This post is so helpful. I’m just starting out, and I’m worried the cold weather will deter me as a beginning runner. Knowing how other runners make it work reminds me that I can’t use weather as an excuse. I appreciate the tips!

  • Tanya November 9, 2010, 9:59 am

    Such a great post – since I just started running in Sept. I have NO winter gear and I keep procrastinating but this was a great reminder that I need to get on it!

  • Claire November 9, 2010, 10:29 am

    Awesome thorough post on cold weather running 🙂 This came at the perfect time for me 🙂

  • iEatDC November 9, 2010, 11:17 am

    Lululemon gloves, Under Armour and Reebok assorted earwarmer headbands, and my lights. I have a headlamp that I can take the LED light off and attach to my SPIbelt or leave on my head, and also a flashy light i sometimes put on my back (pants, shirt, back of belt), like I’m a bike. Dark means CAREFUL NOT TO TRIP. Eventually, when it’s really cold, I’ll do a wicking layer and a fleece layer. I like that my fleece layers nearly all have zippered pockets for my phone and keys.

  • Brittney November 9, 2010, 1:02 pm

    Great post! I need more winter running stuff and these are great ideas! Thanks Jen!

  • Michelle (The Runner's Plate) November 9, 2010, 2:44 pm

    This is just what I needed! I just posted last night about how much I hate running in the winter–even though I’ve done it thousands of times before, but I always hate the first few weeks of it because it is such a shock. The coldest weather I’ve run in was in -40* F during college one time. Now that was cold!!

    • Jen November 9, 2010, 3:03 pm

      Oh my gosh Michelle, you are tough! I would draw the line if temperatures dropped below freezing. I can’t even imagine what -40 would feel like.

  • Yin November 9, 2010, 3:26 pm

    Thank you for this post! I’ve been trying to know how to prepare for runs in the winter since it’s my first time running in this weather. Bookmarking this post 🙂

  • Bonnie November 9, 2010, 4:54 pm

    Hi Jen! I’m a new-ish reader and love your blog. 🙂 I myself did a post on winter running a few weeks ago but mainly stuck to the clothing department…I think your notes on attitude are super key! It’s gets pretty cold in Calgary where I live and often I switch to backcountry skiing to keep my cardio up (slash b/c I love it!), but I’m more determined this year to embrace winter running. Great to read some other thoughts on it; can’t wait to try the Runner’s World calculator out – it’s a new tool to me!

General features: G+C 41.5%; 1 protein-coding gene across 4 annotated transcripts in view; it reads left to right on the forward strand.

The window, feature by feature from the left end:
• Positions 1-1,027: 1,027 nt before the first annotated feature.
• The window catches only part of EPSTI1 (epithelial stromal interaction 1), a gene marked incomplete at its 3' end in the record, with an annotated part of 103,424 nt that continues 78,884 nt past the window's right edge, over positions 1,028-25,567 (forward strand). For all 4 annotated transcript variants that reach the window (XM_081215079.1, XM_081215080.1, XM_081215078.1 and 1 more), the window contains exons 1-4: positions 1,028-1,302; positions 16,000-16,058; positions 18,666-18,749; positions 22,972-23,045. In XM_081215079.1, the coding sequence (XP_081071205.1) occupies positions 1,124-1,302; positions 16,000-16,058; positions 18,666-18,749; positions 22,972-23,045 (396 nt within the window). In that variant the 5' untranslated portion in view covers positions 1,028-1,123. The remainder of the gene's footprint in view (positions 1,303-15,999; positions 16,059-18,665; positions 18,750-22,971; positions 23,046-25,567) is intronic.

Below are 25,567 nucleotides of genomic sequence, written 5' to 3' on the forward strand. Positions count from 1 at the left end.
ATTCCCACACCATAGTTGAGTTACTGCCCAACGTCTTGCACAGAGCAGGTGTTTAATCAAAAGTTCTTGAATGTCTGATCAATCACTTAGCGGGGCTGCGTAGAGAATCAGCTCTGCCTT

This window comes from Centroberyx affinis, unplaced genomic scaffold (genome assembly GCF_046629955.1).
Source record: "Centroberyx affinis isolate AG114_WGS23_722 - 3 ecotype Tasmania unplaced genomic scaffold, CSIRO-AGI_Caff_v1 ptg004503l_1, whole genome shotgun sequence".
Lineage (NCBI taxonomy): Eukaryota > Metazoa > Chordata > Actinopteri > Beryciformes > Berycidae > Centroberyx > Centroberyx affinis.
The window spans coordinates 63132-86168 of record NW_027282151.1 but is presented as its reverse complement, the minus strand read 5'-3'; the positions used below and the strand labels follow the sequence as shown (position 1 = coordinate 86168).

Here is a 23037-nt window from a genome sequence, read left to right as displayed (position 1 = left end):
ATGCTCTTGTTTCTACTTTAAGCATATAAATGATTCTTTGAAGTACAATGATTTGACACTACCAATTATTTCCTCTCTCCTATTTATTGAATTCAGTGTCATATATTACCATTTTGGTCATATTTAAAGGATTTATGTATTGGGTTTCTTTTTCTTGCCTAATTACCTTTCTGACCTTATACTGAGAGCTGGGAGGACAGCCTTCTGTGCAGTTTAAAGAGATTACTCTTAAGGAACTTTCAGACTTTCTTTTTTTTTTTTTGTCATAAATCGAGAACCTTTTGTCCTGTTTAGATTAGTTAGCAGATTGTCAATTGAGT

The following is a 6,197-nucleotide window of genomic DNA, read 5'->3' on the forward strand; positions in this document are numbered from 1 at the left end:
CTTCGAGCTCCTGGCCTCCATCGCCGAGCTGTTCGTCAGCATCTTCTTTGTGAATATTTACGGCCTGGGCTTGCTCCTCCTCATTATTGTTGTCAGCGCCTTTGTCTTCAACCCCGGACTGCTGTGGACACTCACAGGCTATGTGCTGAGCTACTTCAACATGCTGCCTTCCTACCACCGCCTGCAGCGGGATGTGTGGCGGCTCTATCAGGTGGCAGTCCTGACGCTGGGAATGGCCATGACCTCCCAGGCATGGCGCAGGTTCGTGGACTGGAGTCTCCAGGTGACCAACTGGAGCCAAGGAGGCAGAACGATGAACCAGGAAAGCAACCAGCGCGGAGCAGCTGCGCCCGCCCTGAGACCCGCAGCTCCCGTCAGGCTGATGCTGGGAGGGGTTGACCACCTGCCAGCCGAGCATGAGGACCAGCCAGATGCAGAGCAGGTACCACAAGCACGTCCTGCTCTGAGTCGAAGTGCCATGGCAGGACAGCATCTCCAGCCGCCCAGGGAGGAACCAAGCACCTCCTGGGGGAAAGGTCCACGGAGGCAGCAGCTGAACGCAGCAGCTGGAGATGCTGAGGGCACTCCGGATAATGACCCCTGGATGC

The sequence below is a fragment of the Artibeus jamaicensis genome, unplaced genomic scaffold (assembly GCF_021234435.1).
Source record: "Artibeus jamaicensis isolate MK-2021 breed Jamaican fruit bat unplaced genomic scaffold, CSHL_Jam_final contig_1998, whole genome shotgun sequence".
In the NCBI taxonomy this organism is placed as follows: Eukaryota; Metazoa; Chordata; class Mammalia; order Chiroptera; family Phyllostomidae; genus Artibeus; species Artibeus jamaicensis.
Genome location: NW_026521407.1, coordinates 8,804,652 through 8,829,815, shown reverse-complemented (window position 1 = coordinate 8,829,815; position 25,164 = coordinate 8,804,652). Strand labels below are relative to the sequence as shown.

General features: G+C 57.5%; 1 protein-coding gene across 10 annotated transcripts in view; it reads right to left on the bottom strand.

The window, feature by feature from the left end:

• Becky November 9, 2010, 7:41 pm

    I actually don’t mind cold weather running. It makes me feel kind of hardcore 😉

    I rely on a hat, gloves, lightweight vest, and running tights. I just bought my reflective vest last weekend. Since we get plenty of snow up here, I’ve also gotten used to some treadmill runs and don’t mind them every once in awhile. Snow and ice can be dangerous for running.

    My biggest thing for winter running is remembering to stay hydrated. Even when it’s cold, our bodies need water. Sometimes I don’t drink enough on cold days and I really notice the difference.

  • Ashley November 10, 2010, 8:19 pm


    these look cool!! I wonder if they work?!? I have been leaving work right at 5 and running from there, so that I can get my runs in before dark. I usually get back right when it starting to get dark. Just enough light still out. I can’t bring myself to wear a vest – is that bad!? I never run at “night night” usually just around dusk before it gets too dark.

    I love these tips though. I will be doing a significant amount of marathon training in the cold!

  • Catherine November 10, 2010, 11:19 pm

    Love this post! Thanks for the tips… I think attitude will be the first improvement for my cold weather runs! It helps to see how you (and so many others!) get through the winter months!

    • Jen November 11, 2010, 11:13 am

      Your tweet the other day inspired me to write it! So thank you! Let me know if you ever want to run together. We’re so close and it’s better to have a partner when you’re running in the dark. I’m always up for a run!